We’ve hit the jackpot on former Doctor Who actors, as this episode includes Noel Johnson (The Underwater Menace & The Invasion of the Dinosaurs), Robert James (Power of the Daleks, The Daemons & The Masque of Mandragora), John Line (Colony in Space), Robert Russell (Power of the Daleks & Terror of the Zygons), John Moore (The Myth Makers & The Frontier in Space – though to be fair he only played an extra in these stories) and best of all, John Abineri (Fury from the Deep, The Ambassadors of Death, Death to the Daleks & The Power of Kroll).

Out of the Unknown – Thirteen To Centaurus Review – Final Thoughts

I’ve got to be honest, I couldn’t think of a single Random Observation to add to this.

Ultimately, I think I’ve said it all; it’s a good idea and it should have been better, but the pacing and overly long running time prevent it from living up to its potential.

Though it is one of the better episodes I’ve seen so far, for what that’s worth.

Calls to Action

Remember to…

a) Like Stuart Reviews Stuff on Facebook or Twitter

b) Read about my books – focussing on reviews of Doctor Who from the very beginning – here

c) If you appreciate my sense of humour, go ‘Stuart’s Exciting Anecdote of the Day’ 



Movies – Jurassic World Review (or “They’ll Never Learn, Will They?”)

June 11, 2015


When I saw the trailer for Jurassic World, I was concerned that it gave away too much of the plot. Sadly that’s what trailers do these days; they just put all the good bits out in front to get you to go along and leave nothing for the paying customers once they are in.

Thankfully, having seen it today, I found that wasn’t the case. Much of the stuff in the trailer actually happens early on and doesn’t ruin the flow of the film at all.


But that relief aside, was it any good? (There will be spoilers)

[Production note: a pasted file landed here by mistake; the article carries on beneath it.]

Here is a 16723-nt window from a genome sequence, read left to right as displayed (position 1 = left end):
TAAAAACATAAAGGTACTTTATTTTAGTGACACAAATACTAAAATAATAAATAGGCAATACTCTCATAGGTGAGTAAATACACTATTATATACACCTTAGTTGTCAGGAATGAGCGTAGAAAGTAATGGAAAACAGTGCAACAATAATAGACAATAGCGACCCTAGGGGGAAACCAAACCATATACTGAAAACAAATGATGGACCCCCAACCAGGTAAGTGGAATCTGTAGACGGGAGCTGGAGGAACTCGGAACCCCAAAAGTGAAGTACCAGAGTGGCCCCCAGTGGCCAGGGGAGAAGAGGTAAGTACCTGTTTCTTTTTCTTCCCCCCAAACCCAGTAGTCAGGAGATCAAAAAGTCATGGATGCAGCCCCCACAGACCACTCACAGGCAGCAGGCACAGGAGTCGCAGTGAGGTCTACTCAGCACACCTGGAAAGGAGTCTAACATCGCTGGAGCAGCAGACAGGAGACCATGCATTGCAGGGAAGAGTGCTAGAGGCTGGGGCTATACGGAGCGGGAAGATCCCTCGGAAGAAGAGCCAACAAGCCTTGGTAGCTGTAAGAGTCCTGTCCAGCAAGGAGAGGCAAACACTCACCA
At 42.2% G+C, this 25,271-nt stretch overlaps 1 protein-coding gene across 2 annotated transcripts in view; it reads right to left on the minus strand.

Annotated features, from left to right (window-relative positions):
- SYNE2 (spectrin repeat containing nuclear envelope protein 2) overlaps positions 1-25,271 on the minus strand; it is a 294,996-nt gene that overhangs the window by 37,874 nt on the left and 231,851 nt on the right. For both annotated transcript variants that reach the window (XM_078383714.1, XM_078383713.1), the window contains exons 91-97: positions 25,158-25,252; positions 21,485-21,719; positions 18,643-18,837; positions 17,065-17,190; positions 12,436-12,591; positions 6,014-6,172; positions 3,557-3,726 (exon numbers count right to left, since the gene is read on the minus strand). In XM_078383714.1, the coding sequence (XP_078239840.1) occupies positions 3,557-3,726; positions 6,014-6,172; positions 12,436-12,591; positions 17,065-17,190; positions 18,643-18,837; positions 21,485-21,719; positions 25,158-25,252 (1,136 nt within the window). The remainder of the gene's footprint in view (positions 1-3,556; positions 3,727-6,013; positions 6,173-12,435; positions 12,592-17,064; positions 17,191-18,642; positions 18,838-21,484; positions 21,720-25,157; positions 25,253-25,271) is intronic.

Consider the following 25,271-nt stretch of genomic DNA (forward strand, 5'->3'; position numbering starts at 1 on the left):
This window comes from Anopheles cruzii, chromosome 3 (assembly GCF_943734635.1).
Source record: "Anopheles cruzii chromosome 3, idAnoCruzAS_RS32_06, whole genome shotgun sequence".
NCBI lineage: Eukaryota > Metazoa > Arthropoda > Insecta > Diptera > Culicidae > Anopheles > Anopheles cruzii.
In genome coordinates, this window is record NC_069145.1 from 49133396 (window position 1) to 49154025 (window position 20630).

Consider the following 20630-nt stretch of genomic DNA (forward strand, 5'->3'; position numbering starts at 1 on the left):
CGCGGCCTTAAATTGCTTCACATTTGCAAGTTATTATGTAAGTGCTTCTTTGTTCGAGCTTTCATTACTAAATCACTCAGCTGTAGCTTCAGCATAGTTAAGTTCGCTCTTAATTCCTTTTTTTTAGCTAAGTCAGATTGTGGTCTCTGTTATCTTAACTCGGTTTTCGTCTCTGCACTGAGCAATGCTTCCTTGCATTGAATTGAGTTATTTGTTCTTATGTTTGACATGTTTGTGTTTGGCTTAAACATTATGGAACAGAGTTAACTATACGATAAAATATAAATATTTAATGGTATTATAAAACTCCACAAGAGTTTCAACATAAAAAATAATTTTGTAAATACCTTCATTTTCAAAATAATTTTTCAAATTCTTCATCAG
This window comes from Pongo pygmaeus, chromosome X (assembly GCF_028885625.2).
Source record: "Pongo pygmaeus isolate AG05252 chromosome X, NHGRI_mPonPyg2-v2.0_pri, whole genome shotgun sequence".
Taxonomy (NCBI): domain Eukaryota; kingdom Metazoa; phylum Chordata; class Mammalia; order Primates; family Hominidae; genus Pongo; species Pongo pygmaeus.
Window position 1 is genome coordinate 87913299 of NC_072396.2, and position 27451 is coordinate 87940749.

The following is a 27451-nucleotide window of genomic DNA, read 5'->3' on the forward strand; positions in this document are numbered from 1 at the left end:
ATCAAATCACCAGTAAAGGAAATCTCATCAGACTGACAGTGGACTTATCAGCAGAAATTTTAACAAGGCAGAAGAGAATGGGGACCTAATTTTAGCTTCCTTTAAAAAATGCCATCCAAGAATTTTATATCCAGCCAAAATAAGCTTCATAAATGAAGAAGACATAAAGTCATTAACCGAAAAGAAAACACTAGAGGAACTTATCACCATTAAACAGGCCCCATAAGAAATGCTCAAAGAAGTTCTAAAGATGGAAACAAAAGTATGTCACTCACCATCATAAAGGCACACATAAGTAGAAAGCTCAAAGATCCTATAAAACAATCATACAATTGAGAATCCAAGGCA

Movies – Jurassic World Review: What’s It About?

Evidently learning nothing from the three previous occasions dinosaurs were involved in incidents where many human lives were lost, a dinosaur-based theme park once again falls out of human control because of a lack of planning and foresight. Many lives were lost.

Also, a handsome man and a hot woman initially have a dislike for each other, but end up having sex after the final credits roll.jurassicwold

And children are once again shown to be the noblest and most resourceful of us all.

Oh yeah, and the Hulk Hogan or the dinosaur world, the Tyrannosaurus Rex ends up going fucking over, brother!

Movies – Jurassic World Review: Who’s In It?

Former fat sitcom goofball turned Hollywood leading man Chris Pratt stars, assisted by Bryce Dallas Howard and irritating children Ty Simpkins and Nick ‘Not The Guy Off The BBC’ Robinson.

Movies – Jurassic World Review: How Highly Is It Rated?

It gets mixed reviews, with some critics thinking it’s the best thing since sliced bread, while others have panned it. Kings of Arbitrary Number Based Scores – IGN – have somehow worked out that it deserves a very specific 8.3.

My Thoughts

I think it’s fair to say that Jurassic World goes as you would expect it to.